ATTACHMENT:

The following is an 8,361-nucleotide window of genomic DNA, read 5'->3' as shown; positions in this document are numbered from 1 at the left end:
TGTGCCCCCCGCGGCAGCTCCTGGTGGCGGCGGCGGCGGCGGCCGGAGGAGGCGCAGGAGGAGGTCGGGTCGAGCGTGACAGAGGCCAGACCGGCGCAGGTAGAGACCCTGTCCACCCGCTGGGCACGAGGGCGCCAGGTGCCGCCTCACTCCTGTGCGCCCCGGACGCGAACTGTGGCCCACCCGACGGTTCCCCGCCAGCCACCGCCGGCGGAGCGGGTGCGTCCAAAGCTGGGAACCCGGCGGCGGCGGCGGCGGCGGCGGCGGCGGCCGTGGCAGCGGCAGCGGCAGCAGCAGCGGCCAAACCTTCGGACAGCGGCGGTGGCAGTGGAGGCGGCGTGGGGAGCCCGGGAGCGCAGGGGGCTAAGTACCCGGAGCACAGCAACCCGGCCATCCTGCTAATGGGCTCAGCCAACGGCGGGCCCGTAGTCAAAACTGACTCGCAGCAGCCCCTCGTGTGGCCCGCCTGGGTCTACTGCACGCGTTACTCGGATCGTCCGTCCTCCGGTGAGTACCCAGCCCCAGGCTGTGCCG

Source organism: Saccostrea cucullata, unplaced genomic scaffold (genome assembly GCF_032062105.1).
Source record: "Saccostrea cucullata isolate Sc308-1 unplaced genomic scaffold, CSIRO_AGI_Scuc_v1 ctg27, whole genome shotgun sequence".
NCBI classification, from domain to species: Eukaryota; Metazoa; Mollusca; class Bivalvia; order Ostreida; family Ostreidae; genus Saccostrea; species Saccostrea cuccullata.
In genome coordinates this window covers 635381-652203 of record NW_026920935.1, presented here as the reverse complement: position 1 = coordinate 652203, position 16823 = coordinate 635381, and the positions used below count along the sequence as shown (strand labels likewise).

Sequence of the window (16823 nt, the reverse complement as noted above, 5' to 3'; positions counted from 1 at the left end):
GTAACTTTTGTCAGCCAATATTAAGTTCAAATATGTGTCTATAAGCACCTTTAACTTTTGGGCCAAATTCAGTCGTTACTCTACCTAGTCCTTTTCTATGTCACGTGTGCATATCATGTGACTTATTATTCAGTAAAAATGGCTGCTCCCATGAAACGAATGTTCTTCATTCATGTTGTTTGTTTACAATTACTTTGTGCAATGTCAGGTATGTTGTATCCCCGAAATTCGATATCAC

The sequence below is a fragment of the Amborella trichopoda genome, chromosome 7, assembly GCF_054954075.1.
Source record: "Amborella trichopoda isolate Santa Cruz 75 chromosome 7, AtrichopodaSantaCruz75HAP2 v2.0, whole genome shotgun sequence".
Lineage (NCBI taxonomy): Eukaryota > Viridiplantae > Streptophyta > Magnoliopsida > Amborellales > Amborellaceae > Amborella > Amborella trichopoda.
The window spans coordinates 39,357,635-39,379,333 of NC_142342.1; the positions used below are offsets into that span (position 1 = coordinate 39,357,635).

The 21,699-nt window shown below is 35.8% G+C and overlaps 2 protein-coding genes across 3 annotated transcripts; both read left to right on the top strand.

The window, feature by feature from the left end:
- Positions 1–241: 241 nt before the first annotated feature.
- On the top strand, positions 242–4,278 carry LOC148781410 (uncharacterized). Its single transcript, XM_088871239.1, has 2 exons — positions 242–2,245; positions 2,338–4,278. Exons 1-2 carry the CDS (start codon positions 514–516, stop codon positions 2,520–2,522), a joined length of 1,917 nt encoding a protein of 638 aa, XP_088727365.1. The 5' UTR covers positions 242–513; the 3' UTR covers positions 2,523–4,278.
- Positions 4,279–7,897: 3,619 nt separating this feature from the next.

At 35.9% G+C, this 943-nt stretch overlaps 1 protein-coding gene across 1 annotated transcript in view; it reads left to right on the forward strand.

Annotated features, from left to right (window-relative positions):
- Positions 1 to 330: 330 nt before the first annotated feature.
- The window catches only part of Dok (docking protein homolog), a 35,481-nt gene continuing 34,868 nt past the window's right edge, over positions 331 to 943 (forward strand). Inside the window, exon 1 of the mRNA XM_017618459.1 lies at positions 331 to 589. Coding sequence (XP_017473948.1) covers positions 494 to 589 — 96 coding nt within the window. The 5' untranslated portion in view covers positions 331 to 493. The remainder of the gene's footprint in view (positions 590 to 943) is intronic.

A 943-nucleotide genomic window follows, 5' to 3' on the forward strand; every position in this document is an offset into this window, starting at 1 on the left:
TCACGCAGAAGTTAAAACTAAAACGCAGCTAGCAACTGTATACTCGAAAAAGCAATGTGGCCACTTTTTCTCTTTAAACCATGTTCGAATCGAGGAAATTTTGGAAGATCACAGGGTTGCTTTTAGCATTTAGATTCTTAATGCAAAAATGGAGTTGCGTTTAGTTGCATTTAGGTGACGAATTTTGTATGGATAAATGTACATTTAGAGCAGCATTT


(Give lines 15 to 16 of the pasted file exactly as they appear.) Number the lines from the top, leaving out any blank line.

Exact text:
- Positions 1–241: 241 nt before the first annotated feature.
- On the top strand, positions 242–4,278 carry LOC148781410 (uncharacterized). Its single transcript, XM_088871239.1, has 2 exons — positions 242–2,245; positions 2,338–4,278. Exons 1-2 carry the CDS (start codon positions 514–516, stop codon positions 2,520–2,522), a joined length of 1,917 nt encoding a protein of 638 aa, XP_088727365.1. The 5' UTR covers positions 242–513; the 3' UTR covers positions 2,523–4,278.